Like many of you, my team and I have been using Zoom and Google Hangouts as our go-to for calls with clients and vendors.
While we really value the opportunity to interact face-to-face with our clients, prospects, and freelancers, we definitely try to balance out all that screen time with audio-only calls -- especially when it's just our internal team on the line. That's because, whether we feel comfortable on video calls or not, Zoom fatigue is a real thing.
With an in-person conversation, you can rely on body language and other cues to pick up the slack when your attention starts to wane. But engaging with a Zoom meeting requires a level of focus that can be downright exhausting (particularly for women). Add to that the simple fact that people seem to feel more self-conscious on Zoom than they do in real life or on a voice call, which can also make for a less productive meeting.
Even if you're going back to the office, you may still be doing more video calls than you ever did before March 2020. Use these strategies to limit Zoom calls and make the on-screen chats you do have a lot more productive.
Set an Agenda
Just like in-person meetings, Zoom meetings can feel like a time-suck when there's no specific purpose and no clear objectives. Even if it's a quick meeting or catch-up, setting an agenda to ensure the meeting stays focused and on point is vital. If you're running the meeting, email an agenda to the group beforehand so everyone knows what will be discussed.
If you're not in charge of the meeting, request an agenda, or create one for yourself to stay on track. If you manage other people who'll be attending the meeting, ask them to prepare any talking points or questions they want to ask ahead of time.
An Organized Calendar
Having back-to-back Zoom meetings all day is too much for anyone, even seasoned Zoom pros.
When scheduling a Zoom meeting, build in extra time after the meeting so you can take a break, process what was discussed, and schedule any follow-ups or action items. Once or twice a day, take a real break -- don't just get on your phone and scroll through your social-media feed. Move around the house, go outside for a walk, or do something relaxing for at least 15 minutes to really let yourself decompress.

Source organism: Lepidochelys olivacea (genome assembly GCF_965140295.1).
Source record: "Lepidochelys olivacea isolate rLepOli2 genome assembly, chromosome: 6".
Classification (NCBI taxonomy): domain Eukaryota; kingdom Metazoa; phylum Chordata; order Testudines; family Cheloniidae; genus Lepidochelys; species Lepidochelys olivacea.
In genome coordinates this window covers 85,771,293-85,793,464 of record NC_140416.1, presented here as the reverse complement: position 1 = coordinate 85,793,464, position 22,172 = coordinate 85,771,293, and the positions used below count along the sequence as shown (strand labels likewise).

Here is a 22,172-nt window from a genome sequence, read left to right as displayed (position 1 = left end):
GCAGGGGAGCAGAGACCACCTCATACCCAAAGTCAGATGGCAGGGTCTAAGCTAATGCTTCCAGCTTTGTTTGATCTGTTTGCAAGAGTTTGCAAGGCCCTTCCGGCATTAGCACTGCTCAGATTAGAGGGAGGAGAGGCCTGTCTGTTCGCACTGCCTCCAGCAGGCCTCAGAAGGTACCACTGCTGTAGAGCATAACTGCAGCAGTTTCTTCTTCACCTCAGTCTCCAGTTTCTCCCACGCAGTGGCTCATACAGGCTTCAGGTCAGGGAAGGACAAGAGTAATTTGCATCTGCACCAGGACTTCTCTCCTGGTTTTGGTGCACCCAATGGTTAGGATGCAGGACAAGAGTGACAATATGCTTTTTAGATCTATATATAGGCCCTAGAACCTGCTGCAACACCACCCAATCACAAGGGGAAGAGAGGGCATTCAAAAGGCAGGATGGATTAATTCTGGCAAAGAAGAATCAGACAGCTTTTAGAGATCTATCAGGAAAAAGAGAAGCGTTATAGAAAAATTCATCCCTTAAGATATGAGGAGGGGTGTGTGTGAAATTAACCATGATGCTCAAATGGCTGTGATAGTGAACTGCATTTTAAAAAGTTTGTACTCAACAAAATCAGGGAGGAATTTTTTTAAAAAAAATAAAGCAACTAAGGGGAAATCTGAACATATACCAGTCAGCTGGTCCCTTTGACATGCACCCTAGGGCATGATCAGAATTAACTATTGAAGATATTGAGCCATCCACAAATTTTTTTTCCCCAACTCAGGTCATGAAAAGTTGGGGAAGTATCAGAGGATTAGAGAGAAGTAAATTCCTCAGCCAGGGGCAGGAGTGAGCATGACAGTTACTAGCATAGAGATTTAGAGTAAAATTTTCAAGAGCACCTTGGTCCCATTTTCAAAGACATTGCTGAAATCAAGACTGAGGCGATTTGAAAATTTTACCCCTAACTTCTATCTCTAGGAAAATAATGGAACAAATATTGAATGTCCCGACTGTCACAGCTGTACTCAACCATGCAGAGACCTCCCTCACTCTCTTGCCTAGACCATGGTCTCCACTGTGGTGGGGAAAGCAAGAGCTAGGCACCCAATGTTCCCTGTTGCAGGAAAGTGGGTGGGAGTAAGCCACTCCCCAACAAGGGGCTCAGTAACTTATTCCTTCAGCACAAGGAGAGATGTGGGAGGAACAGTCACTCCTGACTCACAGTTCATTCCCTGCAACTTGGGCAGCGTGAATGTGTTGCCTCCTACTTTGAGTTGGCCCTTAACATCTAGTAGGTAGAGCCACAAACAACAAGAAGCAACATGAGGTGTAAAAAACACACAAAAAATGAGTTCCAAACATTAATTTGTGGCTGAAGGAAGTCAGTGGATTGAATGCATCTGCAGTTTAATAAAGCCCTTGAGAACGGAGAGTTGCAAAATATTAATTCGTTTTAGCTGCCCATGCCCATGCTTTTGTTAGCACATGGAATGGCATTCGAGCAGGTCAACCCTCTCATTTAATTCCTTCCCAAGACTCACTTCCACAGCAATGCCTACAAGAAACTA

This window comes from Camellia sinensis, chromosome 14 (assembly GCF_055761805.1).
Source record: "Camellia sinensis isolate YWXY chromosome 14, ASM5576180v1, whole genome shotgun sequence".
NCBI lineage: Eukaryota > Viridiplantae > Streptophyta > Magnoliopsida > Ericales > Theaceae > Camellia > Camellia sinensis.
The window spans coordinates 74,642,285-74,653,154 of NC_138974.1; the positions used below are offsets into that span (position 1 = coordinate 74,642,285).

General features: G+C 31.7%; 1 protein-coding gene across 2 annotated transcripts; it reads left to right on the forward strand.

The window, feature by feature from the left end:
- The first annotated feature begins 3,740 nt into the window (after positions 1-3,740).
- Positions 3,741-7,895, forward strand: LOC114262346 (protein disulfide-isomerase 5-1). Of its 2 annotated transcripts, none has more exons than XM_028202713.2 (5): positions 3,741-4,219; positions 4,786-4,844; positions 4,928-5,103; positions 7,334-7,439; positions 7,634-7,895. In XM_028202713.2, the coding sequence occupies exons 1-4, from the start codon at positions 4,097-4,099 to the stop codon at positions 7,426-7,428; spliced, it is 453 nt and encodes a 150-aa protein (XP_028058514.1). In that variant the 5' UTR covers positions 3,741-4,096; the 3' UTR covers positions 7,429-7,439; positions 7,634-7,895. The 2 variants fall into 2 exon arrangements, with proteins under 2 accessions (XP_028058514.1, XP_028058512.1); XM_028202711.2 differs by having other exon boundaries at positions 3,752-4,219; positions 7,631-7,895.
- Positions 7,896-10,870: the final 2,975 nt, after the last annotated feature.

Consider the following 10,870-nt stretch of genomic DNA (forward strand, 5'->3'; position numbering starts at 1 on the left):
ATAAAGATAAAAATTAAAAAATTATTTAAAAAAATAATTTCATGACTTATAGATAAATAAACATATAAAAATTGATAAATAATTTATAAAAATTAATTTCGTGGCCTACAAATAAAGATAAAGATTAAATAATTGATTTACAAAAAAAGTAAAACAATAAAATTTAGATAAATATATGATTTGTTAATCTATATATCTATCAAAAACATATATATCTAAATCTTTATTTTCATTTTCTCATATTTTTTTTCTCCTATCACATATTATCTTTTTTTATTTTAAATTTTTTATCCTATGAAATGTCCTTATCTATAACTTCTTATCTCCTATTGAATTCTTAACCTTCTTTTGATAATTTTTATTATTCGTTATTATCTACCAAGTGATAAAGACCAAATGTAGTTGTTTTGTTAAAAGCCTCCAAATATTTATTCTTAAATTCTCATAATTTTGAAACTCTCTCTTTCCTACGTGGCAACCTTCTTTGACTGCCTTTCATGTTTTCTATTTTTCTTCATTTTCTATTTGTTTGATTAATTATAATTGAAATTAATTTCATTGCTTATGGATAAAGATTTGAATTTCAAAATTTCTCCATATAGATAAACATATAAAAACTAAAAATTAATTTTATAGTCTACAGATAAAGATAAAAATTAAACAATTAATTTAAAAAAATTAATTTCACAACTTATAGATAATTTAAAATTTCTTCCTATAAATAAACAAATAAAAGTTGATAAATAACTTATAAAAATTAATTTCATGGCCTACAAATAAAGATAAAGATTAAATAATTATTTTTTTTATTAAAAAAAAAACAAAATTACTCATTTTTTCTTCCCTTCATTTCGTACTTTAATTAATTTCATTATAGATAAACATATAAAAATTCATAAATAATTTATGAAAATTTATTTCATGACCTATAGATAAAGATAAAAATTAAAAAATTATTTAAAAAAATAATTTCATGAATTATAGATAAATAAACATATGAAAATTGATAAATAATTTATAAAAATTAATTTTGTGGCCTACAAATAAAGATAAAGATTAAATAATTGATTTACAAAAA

Make sure you're allocating yourself a set lunch break -- even if it's short! Your brain will feel more refreshed and ready to work if you give yourself enough off-screen time to recharge.
Don't forget to schedule time to work on projects -- you can even block time off in your calendar to do this, so well-meaning co-workers don't accidentally overschedule your calendar. And don't feel guilty if you need to decline a Zoom call in order to meet a deadline.
Incorporate a Meeting-Free Day
At my company, Masthead Media, we try to do "no-meeting Mondays" so we're fresh and completely prepared for the week ahead. You could also try having this day on Wednesday instead (as teams as Asana and Facebook do) so you get a break in the middle of the week, when you need it most.
Even having "video optional" meetings or changing video calls to voice calls can be helpful -- based on experience, almost everyone will welcome the break! Remind people that email, Slack messages, or regular phone calls are often good substitutes for Zoom meetings.
Tempting as it might be to try to get more work done, avoid working on other activities during your Zoom meetings. Responding to an email and being on a Zoom call means you're not fully present for either task. You could miss important points made during the video call that could impact your work, and equally, you might make mistakes in the extra task you're trying to complete.
To stay focused, open your Zoom meeting in a new browser window, and maximize the screen so you're not tempted to open another tab. I personally make it a habit to close my other tabs when on Zoom meetings, and quickly reopen them later with a Chrome extension called One Tab.
Turn your phone on silent and put it in another room so notifications sounds don't distract you (turn off any on your laptop too).
Getting Ready for the Day
While we've all been happy to wear our sweats and loungewear all day long, research shows that dressing up can make you feel more focused and prepared for a video meeting. You don't need to put on a suit, tailored dress, or even an on-trend outfit, just add a few smarter pieces or accessories to your daily wardrobe to give yourself that mood boost.
Wearing different attire to work creates mental boundaries in your head, making it easier to concentrate at work and relax once you're off the clock. This is crucial if you're going to be working remotely (at least part of the time) for the foreseeable future.